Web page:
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Everyone has a different idea for how to fix what's wrong with South Africa.
(Note that all the opinions in this chapter come from white South Africans. For more on why Paton focuses on the political views and assumptions of white South Africans, check out our section under "Themes" on "Race.")
We need more police.
No, we need better education for black South Africans.
We need to enforce the "pass laws" (12.18) more strictly. ("Pass laws," by the way, required that all black South Africans carry identification papers [called "pass books"] with them at all times. Any white cop could stop and demand the pass book of any black person who happened to be passing by. If that person wasn't carrying his pass book, he could be thrown in jail.
These laws were deeply restrictive when Paton published Cry, The Beloved Country in 1948, but they got even worse with the formal beginning of apartheid in 1952.)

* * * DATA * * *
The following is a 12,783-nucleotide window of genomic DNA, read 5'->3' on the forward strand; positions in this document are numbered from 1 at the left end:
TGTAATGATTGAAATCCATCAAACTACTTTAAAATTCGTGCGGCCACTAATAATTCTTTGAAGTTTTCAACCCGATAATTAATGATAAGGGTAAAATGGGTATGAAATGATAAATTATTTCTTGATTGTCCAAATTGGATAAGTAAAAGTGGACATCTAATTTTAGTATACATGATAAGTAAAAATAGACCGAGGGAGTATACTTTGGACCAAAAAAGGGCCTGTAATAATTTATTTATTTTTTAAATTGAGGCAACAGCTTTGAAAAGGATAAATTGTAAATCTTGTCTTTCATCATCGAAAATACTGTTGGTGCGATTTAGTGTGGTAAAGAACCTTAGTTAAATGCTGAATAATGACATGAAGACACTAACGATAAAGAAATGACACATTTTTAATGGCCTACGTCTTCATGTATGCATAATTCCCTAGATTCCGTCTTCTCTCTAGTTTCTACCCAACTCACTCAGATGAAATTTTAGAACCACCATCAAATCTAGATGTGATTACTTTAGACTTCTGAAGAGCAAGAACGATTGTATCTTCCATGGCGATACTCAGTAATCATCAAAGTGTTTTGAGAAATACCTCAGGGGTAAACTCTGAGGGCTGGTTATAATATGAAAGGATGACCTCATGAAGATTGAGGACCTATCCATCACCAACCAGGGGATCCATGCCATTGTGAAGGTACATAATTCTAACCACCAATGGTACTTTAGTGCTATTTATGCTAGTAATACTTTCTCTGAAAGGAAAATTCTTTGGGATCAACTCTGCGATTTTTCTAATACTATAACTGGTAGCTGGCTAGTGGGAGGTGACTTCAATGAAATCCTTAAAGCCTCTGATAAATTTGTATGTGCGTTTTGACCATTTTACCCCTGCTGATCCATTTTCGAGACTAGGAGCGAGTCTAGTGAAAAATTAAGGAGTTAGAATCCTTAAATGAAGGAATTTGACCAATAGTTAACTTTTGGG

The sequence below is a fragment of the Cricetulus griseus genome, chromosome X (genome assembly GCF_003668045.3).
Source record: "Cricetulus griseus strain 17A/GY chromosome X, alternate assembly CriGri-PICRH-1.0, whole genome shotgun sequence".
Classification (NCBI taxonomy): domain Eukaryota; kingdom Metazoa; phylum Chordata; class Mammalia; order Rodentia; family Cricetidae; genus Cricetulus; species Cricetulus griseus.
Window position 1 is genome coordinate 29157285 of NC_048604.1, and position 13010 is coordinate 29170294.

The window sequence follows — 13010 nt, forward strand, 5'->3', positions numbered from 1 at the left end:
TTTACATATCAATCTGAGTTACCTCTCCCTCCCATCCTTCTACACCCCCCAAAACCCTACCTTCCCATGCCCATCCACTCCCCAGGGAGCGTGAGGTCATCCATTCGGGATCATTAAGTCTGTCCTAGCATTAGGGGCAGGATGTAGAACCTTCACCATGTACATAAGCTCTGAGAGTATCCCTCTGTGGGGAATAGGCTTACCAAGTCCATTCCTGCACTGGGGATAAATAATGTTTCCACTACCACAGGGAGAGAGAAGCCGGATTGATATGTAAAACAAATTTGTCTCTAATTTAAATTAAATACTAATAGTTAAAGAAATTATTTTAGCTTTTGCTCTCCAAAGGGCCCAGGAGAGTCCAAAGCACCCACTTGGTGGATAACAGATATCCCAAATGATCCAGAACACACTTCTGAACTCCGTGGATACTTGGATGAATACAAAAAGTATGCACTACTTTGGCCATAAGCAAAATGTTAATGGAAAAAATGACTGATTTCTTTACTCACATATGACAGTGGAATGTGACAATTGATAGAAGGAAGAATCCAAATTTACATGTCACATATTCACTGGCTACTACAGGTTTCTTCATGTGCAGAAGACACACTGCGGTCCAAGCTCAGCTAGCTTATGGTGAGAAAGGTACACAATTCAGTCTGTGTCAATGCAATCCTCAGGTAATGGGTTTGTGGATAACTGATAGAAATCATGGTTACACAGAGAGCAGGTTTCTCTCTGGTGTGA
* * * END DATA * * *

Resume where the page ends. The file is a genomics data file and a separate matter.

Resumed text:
But no, pass laws don't work—they just fill the prisons with people who don't really belong there.
We need separate places for the black South Africans to go.
But where are they supposed to go?
White South Africans are growing more and more afraid of losing their power.
And now, back to the plot: Absalom's former landlady Mrs. Ndela comes to find Msimangu. Apparently, the police are looking for Absalom at Mrs. Mkize's house.
Poor Msimangu has to break the news to Kumalo that the cops are looking for his son.
The cops still haven't found Absalom, but whatever they want him for seems serious.
The pregnant girl hasn't seen Absalom since Saturday, so Msimangu leaves his address in case she has any news of Kumalo's son.